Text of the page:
Palestinian Authority (PA) President Mahmoud Abbas is one of the world’s oldest leaders, and as his presidency exceeds its democratic mandate by 14 years this year, Al-Shabaka policy analysts reflect on his legacy. In addition to orchestrating the 1993 Oslo Accords, which reduced the Palestinian liberation movement to a national project within the occupied West Bank and Gaza, Abbas has restricted the Palestinian economy to dependence on donor aid and established a security sector committed to coordination with the Israeli regime. Many Palestinians will therefore undoubtedly remember Mahmoud Abbas as the leader who entrenched their reality under Israeli occupation. 1
In this roundtable, Tareq Baconi, Yara Hawari, Alaa Tartir, and Tariq Kenney-Shawa offer incisive critiques of Palestinian leadership. Collectively, they make clear that Abbas has presided over the continuation of the status quo of Israeli occupation and apartheid, the criminalization of Palestinian resistance, the suppression of the democratic process, and the abandonment of a comprehensive vision for a decolonized Palestinian future.
Leadership Without a Vision for Liberation
In early June 2022, Mahmoud Abbas made a rare appearance in the streets of Ramallah and mingled with passersby to dispel rumors of a stroke. If it had been a more frequent occurrence, driven not by the need to prove longevity but by a desire to connect with his people, Abbas might have encountered the resentment and despair that Palestinians feel towards his authoritarian and defunct leadership, now well over a decade past its democratic mandate.
A key behind-the-scenes figure in the Oslo Accords, Abbas’s legacy is as the bureaucrat who sustained the architecture of the autonomy ushered in by those negotiations — a form of limited governance that perpetually falls short of self-determination or statehood. Lacking a vision for liberation or effective strategic capabilities, Abbas has excelled at facilitating the Israeli regime’s efforts to manage the status quo by remaining committed to an extensive infrastructure of security coordination — preventing all forms of Palestinian resistance to Israel’s continued domination — and entrenching Israel’s divide and rule policies between conflicting Palestinian factions in the West Bank and Gaza.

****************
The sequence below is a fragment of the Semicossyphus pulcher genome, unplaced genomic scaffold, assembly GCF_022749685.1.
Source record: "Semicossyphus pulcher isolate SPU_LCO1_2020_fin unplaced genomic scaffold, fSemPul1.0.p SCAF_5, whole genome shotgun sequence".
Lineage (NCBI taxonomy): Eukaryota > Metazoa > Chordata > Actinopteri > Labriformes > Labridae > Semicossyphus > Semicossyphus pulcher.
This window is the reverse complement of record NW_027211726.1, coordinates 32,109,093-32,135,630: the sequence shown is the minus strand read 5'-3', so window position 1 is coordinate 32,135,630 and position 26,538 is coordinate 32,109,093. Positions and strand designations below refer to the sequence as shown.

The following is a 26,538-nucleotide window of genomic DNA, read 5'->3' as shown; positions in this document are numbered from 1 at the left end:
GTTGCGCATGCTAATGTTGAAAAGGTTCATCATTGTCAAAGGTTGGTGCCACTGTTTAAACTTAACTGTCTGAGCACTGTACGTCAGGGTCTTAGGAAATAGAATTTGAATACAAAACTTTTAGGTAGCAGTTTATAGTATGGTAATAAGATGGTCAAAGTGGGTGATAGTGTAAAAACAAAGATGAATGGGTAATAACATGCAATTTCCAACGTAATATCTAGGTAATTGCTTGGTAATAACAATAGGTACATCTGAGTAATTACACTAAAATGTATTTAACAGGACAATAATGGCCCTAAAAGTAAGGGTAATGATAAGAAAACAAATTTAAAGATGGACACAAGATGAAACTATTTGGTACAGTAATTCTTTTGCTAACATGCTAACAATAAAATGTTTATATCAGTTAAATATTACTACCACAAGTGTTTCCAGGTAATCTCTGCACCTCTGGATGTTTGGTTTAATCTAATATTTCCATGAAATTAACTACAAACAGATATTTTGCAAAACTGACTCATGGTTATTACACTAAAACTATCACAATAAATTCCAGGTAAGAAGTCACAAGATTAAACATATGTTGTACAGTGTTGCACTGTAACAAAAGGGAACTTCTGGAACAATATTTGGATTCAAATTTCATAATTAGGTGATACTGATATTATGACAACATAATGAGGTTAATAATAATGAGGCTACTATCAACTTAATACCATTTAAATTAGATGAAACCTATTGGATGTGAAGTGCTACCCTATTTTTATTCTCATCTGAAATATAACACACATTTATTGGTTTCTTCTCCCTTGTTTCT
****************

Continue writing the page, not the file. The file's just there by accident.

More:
For Western counterparts, Abbas is often described as a man of peace, a figure who chooses stability over resistance, and an active player in a peacemaking industry widely understood to be aimed at sustaining Palestinian subjugation rather than delivering statehood. To many Palestinians, his formulation of peace translates into acquiescence to Israeli settler-colonial apartheid. Abbas has institutionalized this vision in the very vehicles of Palestinian liberation he chairs. Indeed, under his tenure, the Palestine Liberation Organization (PLO) has been effectively hollowed out and turned into an impotent organization. This has not only weakened the capacity of the sole representative of the Palestinian people to formulate an effective strategy for liberation, it has also further fragmented the Palestinian people.
By subsuming the PLO into the offices of the PA, Abbas has effectively cut out the Palestinian diaspora, which forms the majority of the Palestinian people, and reduced this expansive and powerful representation of Palestinian peoplehood to an ineffective and divided bureaucracy in the West Bank and Gaza committed to self-governance under occupation. The ineptitude of Abbas’s leadership lies not only in undermining the Palestinian quest for liberation, but in doing so while expanding and fortifying authoritarian rule and undermining all forms of Palestinian democratic norms.